Distinct from Alternative Country, Progressive County, Cowpunk, Psychobilly, No Depression, and Outlaw Country, all of which represent countrified rock or rockified country, the basic genre "country-rock" refers to the first wave of artists who blurred the dividing line between traditional country and contemporary rock styles. From 1968 to about 1975, country-rock was one of the biggest selling genres in rock, with fully mainstream artists like The Eagles, Linda Ronstadt, and Neil Young working in the idiom.
At its heart it was essentially country music, filtered through the rock experience; amplification, big backbeat, countercultural lyrical concerns, emphasis on hooks.
Rock 'n' roll, after all, was originally the marriage of blues and country; Muddy Waters plus Hank Williams, so to speak. By the time of the British Invasion, rock and country had gone their separate ways. Country audiences didn't dig the Beatles' long hair and British accents, and rock fans didn't dig country's corniness and redneck machismo.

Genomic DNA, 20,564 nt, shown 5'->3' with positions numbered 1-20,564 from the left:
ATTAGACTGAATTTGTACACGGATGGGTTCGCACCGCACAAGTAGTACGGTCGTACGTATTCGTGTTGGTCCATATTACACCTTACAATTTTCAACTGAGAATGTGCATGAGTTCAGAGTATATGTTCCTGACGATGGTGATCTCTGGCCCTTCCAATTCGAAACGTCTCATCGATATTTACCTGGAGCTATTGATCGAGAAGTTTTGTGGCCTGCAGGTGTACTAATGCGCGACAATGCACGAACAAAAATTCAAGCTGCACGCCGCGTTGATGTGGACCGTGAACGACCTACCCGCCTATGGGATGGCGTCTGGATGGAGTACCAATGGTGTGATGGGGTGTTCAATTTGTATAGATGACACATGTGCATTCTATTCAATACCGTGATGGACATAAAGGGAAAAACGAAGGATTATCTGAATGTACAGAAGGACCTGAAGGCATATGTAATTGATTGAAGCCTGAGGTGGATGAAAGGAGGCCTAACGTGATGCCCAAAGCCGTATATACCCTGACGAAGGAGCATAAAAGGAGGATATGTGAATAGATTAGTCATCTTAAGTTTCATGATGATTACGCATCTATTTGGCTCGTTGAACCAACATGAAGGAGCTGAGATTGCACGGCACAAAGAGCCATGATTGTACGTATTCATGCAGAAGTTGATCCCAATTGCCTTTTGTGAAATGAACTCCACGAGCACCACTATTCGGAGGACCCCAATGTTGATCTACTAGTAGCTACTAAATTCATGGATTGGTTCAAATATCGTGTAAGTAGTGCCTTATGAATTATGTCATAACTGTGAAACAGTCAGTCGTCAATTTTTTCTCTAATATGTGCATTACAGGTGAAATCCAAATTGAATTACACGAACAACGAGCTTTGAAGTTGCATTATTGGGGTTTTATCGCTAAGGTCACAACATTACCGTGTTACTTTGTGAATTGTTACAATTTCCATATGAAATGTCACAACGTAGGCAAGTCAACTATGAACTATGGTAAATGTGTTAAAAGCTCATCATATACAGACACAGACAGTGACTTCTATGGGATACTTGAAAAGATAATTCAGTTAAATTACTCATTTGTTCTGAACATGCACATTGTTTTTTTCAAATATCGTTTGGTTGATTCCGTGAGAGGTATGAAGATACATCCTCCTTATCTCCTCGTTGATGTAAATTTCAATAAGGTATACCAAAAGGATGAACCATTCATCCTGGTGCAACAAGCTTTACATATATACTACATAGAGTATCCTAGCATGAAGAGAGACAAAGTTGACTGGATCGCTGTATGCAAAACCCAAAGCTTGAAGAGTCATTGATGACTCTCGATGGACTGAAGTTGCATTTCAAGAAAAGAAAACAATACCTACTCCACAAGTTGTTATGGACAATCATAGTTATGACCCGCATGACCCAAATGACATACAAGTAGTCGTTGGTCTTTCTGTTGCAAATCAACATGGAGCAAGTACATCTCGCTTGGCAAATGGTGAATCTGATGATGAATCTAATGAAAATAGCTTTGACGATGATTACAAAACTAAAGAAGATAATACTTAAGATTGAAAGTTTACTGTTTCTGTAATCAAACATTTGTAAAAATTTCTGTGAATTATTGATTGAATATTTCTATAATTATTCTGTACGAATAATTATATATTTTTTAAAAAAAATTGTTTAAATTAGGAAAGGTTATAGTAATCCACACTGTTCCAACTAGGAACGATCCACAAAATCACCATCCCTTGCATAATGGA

The rift was a cultural one, more than a musical one. The styles remained more similar than dissimilar; even the British bands like the Beatles played some country music on their albums.
However, the true forefather of the genre is Gram Parsons, who died in 1973 at the age of 26, but managed in his short, tragic life to ignite what would turn into a multimillion dollar rock subgenre, and also bridge the gulf between the two styles, which were cousins after all.
Parsons, with his International Submarine Band, recorded what most consider to be the very first country-rock record ever, Safe At Home in 1967. The album went nowhere, but gained notice among musicians in particular, who were impressed by the convincing country music played by this rock group. In particular, 20-year old Floridian and Harvard theology major dropout Parsons seemed visionary beyond his years.
At about this time, the Byrds were undergoing a major lineup reshuffle. Up to this point identified as kings of the folk-rock movement, the Byrds invited Parsons to join. This shifted their sound dramatically from folk-rock to country, and their 1968 album with Parsons, Sweetheart of the Rodeo, was considered the first true country-rock album to receive mainstream attention. The country artists they drew from stylistically mainly were from the Bakersfield school; Merle Haggard, Buck Owens. The spirit was one of exploration.